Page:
Tribunal hears appeal in Lillian Ladele case

The case of Lillian Ladele, the Christian registrar who faced the sack because of her religious beliefs on marriage, has been heard by the Employment Appeal Tribunal.

The appeal was heard yesterday by Mr Justice Elias, President of the Employment Appeal Tribunal. Judgment was reserved.

A ruling could come before Christmas but is more likely to be delivered in January.

Miss Ladele’s employers, Islington Council, are appealing against an earlier employment tribunal ruling in July which found that Miss Ladele had suffered harassment and religious discrimination.

Lawyers for Islington Council argue that the disciplinary action taken against Miss Ladele was not because of her religious belief but because of her refusal to carry out a management instruction.

They also argue that the management instruction was necessary in order to uphold the council’s policy on equality and dignity for all.

Human rights group, Liberty, intervened in the appeal to support Islington. Its lawyers argued that the council’s decision to require Miss Ladele to register homosexual civil partnerships did not amount to indirect discrimination.

But James Dingemans QC, representing Miss Ladele, argued that Islington had prioritised sexual orientation rights over Miss Ladele’s religious rights. He said the original tribunal decision should be upheld.

The situation at Islington arose after civil partnerships became law and council bosses attempted to force Miss Ladele to register same-sex unions against her will.

The Civil Partnership Act requires local councils to provide registrations for same-sex couples but does not require all registrars to do so.

Miss Ladele – an Islington employee for many years – had explained her religious belief that marriage is between one man and one woman, and asked for her beliefs to be accommodated.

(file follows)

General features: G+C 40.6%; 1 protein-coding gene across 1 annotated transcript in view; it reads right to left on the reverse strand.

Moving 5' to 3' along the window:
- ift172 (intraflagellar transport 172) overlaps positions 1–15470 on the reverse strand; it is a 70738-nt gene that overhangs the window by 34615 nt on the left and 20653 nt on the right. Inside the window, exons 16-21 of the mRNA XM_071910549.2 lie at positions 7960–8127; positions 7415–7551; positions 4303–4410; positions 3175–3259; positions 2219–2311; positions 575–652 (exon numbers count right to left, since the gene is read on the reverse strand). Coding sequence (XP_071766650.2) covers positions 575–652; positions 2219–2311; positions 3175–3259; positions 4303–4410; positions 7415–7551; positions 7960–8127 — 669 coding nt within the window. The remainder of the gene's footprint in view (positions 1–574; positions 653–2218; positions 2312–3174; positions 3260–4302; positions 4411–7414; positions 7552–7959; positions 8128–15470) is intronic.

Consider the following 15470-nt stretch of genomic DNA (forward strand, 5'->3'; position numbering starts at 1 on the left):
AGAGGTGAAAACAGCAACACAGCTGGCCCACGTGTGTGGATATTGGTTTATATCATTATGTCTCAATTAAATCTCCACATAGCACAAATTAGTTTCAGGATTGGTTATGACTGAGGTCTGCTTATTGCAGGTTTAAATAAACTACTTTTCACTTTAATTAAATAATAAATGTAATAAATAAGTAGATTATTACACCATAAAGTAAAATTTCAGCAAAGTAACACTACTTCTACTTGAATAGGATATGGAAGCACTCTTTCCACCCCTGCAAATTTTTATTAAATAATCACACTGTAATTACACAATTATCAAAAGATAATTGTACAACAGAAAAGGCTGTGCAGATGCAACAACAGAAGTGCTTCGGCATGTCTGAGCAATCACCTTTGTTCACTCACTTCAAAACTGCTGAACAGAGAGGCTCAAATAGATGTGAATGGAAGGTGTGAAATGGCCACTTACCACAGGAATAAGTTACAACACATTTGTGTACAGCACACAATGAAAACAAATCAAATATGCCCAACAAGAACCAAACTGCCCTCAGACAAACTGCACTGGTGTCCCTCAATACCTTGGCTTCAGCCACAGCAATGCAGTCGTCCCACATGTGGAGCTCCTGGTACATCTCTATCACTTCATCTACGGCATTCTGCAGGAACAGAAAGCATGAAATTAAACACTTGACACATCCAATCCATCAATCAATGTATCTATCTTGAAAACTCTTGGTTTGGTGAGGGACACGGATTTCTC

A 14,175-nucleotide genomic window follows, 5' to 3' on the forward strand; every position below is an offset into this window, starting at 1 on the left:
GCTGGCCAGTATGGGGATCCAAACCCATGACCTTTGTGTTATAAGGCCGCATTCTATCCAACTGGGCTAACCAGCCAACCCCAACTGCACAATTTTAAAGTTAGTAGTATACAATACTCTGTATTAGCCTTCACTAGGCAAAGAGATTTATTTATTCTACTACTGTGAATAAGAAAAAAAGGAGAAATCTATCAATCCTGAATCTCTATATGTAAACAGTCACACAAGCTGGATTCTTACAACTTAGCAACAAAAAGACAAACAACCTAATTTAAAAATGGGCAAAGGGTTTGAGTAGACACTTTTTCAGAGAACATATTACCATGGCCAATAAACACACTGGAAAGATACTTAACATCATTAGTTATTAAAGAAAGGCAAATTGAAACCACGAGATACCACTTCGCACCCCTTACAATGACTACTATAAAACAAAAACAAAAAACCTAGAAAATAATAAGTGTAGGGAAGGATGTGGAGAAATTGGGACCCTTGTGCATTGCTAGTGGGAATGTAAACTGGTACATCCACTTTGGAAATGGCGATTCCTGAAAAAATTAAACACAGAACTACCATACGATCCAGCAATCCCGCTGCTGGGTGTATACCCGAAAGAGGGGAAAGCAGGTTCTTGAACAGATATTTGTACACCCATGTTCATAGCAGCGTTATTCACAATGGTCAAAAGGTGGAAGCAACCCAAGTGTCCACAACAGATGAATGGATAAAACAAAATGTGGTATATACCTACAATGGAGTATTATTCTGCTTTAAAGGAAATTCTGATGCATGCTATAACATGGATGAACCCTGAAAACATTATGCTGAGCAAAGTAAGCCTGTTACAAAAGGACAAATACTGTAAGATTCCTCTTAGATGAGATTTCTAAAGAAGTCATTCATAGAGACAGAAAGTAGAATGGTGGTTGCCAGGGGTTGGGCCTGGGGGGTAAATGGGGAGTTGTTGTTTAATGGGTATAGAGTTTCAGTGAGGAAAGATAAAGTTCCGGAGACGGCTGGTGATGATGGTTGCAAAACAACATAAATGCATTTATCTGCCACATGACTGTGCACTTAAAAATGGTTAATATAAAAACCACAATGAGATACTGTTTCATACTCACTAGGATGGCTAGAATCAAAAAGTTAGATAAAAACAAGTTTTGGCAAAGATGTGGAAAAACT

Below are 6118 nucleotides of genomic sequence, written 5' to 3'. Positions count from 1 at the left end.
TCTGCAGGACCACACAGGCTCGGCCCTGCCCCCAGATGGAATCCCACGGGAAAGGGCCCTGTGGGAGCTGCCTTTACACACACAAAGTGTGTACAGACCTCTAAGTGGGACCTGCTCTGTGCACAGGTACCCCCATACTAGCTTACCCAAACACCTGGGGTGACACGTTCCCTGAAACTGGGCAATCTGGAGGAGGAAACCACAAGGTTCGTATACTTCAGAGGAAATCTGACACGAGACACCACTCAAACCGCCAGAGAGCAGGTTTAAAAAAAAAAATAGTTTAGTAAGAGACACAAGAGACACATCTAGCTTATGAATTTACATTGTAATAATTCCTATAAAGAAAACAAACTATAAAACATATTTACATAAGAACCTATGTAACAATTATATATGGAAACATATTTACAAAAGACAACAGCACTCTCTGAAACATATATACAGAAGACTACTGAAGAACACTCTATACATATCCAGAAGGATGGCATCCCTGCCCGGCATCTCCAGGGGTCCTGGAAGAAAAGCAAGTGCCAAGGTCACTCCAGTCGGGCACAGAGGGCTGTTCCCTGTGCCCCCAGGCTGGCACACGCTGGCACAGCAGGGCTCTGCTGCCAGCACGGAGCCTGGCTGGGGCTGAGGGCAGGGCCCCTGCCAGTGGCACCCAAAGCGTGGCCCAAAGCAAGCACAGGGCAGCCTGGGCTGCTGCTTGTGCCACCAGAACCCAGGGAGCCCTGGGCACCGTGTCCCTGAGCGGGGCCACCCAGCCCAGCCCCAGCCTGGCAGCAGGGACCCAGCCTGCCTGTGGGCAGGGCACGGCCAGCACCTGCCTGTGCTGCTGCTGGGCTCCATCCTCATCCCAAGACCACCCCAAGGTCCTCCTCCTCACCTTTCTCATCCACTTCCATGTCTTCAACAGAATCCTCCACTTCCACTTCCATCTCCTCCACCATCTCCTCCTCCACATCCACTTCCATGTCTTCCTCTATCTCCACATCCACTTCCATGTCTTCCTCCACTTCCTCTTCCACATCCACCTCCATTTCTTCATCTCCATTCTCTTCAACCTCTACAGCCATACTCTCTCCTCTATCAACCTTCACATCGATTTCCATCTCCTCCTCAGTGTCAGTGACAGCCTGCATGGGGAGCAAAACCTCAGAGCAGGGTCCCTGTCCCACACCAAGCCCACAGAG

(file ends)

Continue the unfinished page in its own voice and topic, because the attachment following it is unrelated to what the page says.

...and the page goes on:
She offered to swap shifts with other registrars who had no religious objection to facilitating same-sex unions – an arrangement which several other councils have found acceptable.

But Islington refused to allow that arrangement and proceeded to discipline Miss Ladele, labelling her as ‘homophobic’ and threatening her with dismissal.

The original tribunal ruled that Islington Council had “disregarded and displayed no respect for Ms Ladele’s genuinely held religious belief” and it had created an “intimidating, hostile, degrading, humiliating or offensive environment for her on grounds of her religion on belief”.

It also found various acts of direct discrimination committed against Miss Ladele by Islington Council on the grounds of her religious belief.

These included:

    • failing to consider her for promotion;
    • deciding to discipline her and threatening her with dismissal;
    • concluding she had committed gross misconduct;
    • failing to redress allegations that she was “homophobic” and labelling and treating her as homophobic;
    • disregarding her concerns about her treatment;
    • failing to apply its anti-discrimination policies to gay colleagues who were mistreating her.

While the matter was ongoing Miss Ladele was not involved in civil partnership work. During that time, no same-sex couple was denied a civil partnership registration at Islington Council which, in its own words, continued to deliver a “first class service”.

Miss Ladele’s legal costs are being paid by The Christian Institute’s Legal Defence Fund.

A BBC news report from July

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